Martine Postma at RepairCafé Meevaart. | Martin Waalboer/Repair Café International

A warm welcome back to “Women in Circularity,” where we shine a light on women moving us toward a circular economy. This month, I connected with a reuse movement innovator who specializes in building “repair communities” around the globe: Martine Postma. Martine is the  founder and director of Repair Café International – a nonprofit foundation that makes reuse a part of the local community by sharing repair expertise through accessible community events. She has more than 14 years of experience in waste reduction and community building. 

How has your career shifted over the years?

A big shift happened a little over a decade ago. I was a journalist writing about waste prevention but I wanted to do more. I wanted to actively help change our society’s throw-away behavior by offering an alternative – a fun space where neighbors, along with local experts, could come together and repair broken items. At these “repair cafés” people would see with their own eyes that repair is a perfectly good option and that they can do it too. I tested this idea in 2009 and it turned out to be a great success. I then started Repair Café International and have been spreading the concept of Repair Cafés ever since. We provide a digital starter kit that helps local volunteers to start a Repair Café in their community. This works! Today there are almost 3,000 Repair Cafés in more than 40 countries across the globe.

In what ways does your reuse work contribute to the greater good? 

Repair Cafés show people worldwide that you don’t have to throw items away when they break, but that there is such a thing as repairing. It shows that repair need not be difficult, expensive or dull, but can be easy, affordable and fun. Once you have been to a Repair Café with a broken item and have succeeded in fixing it, together with a volunteer from your neighborhood who knows what to do, your mindset will start to change. You will begin to understand that it’s crazy to throw things away when only one tiny little thing is wrong with them that could easily be fixed. This way, the next time when something breaks, you will think, “Maybe I can fix that too!” This way, Repair Cafés contribute to less waste worldwide, preserve repair skills in the local community and empower people, so that their local community becomes more resilient.

Have you worked on any recent initiatives that you particularly enjoyed?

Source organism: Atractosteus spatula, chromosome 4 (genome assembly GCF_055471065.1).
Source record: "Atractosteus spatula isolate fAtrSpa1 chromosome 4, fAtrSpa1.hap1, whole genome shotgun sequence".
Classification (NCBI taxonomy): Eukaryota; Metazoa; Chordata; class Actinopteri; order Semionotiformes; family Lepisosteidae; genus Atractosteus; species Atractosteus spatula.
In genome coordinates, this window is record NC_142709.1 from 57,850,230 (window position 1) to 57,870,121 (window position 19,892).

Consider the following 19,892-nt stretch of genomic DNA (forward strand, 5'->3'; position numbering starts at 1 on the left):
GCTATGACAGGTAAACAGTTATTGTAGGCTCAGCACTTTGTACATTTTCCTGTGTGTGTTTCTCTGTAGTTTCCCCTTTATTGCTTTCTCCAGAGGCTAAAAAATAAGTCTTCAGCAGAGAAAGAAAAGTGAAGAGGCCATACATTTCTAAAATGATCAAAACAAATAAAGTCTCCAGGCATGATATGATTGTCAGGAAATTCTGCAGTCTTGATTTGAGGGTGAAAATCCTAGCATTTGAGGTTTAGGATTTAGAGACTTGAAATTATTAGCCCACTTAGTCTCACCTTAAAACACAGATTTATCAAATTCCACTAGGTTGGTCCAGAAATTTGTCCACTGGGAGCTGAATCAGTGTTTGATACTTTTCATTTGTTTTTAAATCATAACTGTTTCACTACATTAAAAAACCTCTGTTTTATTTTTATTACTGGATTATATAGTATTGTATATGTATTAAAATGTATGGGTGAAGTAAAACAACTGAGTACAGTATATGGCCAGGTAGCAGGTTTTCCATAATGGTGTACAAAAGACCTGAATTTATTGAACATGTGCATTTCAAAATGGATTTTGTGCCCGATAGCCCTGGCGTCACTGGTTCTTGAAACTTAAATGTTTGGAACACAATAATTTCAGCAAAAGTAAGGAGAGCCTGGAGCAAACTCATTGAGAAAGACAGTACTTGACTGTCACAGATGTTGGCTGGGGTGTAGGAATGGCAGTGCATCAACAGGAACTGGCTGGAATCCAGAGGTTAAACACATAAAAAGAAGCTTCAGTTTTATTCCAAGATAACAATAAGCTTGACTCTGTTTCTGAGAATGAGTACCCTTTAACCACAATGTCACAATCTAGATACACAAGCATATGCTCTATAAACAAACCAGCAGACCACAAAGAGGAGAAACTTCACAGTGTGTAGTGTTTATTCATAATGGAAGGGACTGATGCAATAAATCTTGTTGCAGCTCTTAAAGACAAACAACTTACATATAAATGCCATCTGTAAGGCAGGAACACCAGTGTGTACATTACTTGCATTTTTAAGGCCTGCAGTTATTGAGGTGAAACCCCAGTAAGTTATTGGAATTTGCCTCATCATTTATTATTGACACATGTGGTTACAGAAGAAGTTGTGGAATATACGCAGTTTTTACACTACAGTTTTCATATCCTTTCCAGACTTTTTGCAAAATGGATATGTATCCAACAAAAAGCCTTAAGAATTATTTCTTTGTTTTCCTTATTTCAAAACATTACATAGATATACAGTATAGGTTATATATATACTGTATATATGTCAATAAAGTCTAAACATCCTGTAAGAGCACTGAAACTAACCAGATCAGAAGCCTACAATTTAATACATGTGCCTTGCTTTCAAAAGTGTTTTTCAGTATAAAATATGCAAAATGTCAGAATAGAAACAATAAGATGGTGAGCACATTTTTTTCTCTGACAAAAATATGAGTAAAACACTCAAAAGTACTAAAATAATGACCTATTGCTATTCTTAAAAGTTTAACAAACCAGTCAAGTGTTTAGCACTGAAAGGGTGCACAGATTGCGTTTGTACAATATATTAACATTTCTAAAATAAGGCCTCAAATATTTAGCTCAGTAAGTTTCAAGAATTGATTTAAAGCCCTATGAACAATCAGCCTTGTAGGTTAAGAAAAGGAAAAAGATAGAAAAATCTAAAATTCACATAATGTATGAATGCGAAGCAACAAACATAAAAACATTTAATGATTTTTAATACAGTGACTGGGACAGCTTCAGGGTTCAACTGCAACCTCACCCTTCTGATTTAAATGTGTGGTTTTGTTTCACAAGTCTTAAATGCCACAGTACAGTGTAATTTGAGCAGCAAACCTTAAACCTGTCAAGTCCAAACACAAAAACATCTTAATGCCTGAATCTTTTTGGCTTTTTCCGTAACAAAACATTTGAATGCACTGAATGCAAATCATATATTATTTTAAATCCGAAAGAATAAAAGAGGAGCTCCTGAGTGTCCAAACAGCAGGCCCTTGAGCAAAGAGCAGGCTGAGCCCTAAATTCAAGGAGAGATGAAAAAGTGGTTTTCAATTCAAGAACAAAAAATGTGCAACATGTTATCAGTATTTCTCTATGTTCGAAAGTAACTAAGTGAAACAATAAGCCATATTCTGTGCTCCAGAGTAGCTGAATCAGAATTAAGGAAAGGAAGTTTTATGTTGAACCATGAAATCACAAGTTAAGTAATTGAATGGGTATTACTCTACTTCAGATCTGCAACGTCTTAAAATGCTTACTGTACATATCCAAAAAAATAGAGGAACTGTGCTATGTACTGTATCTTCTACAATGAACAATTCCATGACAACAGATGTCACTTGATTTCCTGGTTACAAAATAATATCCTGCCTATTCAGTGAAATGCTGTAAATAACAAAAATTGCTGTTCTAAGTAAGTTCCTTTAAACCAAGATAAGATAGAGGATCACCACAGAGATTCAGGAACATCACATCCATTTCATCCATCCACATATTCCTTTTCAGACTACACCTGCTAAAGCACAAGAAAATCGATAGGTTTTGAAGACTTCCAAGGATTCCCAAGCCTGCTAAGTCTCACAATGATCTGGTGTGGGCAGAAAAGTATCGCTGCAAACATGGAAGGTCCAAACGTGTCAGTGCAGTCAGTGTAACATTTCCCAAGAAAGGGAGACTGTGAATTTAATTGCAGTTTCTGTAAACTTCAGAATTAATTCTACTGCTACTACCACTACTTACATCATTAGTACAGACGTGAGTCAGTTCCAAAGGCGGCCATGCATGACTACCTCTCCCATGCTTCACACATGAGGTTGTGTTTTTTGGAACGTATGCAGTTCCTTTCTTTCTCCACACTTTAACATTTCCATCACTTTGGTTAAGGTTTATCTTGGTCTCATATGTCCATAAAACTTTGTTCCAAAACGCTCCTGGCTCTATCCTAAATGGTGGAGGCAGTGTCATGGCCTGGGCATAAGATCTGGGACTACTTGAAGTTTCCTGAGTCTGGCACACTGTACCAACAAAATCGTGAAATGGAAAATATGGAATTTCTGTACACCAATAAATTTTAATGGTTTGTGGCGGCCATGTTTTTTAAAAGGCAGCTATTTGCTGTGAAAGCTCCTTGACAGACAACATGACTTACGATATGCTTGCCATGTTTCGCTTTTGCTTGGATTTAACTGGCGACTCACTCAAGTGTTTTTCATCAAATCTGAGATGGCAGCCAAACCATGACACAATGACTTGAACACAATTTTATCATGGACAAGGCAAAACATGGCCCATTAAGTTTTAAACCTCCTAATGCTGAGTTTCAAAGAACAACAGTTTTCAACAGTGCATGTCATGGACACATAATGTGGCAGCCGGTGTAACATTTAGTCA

I particularly like to see the success of Repair Cafés as evidence that the world is ready for change, and that there is support for a transition to a more sustainable economy. This repair movement demonstrates that people want to be able to repair their own stuff, and that we need the right to repair our products. The worldwide Repair Café network is my contribution to the fight for the “right to repair,” which grows every day and advocates for repairable products. This paradigm shift also demonstrates that the linear economy is simply not good enough and must be replaced by a more sustainable, circular model.  

Why are communities around the globe coming together to help each other through the ‘gifting economy’?

I think more and more people are beginning to understand that we cannot go on living and consuming the way we have gotten used to over the last few decades. It is not a sustainable way of living. We pollute the earth, which is our only home. We use way too much of our natural resources in producing new stuff and throwing things out instead of caring for them and repairing them. We cause enormous problems like global climate change and we are beginning to see the effects of our actions. I think this is what motivates people to come together and look for solutions. But we still need more people to see the size of our environmental problems and to understand that the solution – a more eco-friendly lifestyle – will bring us much more than it will take from us.

Was there a musician who helped inspire your work? 

When I was a teenager, my mother introduced me to the music of Don McLean, specifically his song “Tapestry,” which ends with the following lines: “If man is allowed to destroy all we need, he will soon have to pay with his life for his greed.” This may sound dramatic, but I’m afraid this is true and these lines still inspire me to do what I do. 

MaryEllen Etienne is the creator of “Women in Circularity.” Etienne works on the Market Transformation and Development team for the U.S. Green Building Council. She has over 20 years of experience in sustainability and is a champion of the circular economy.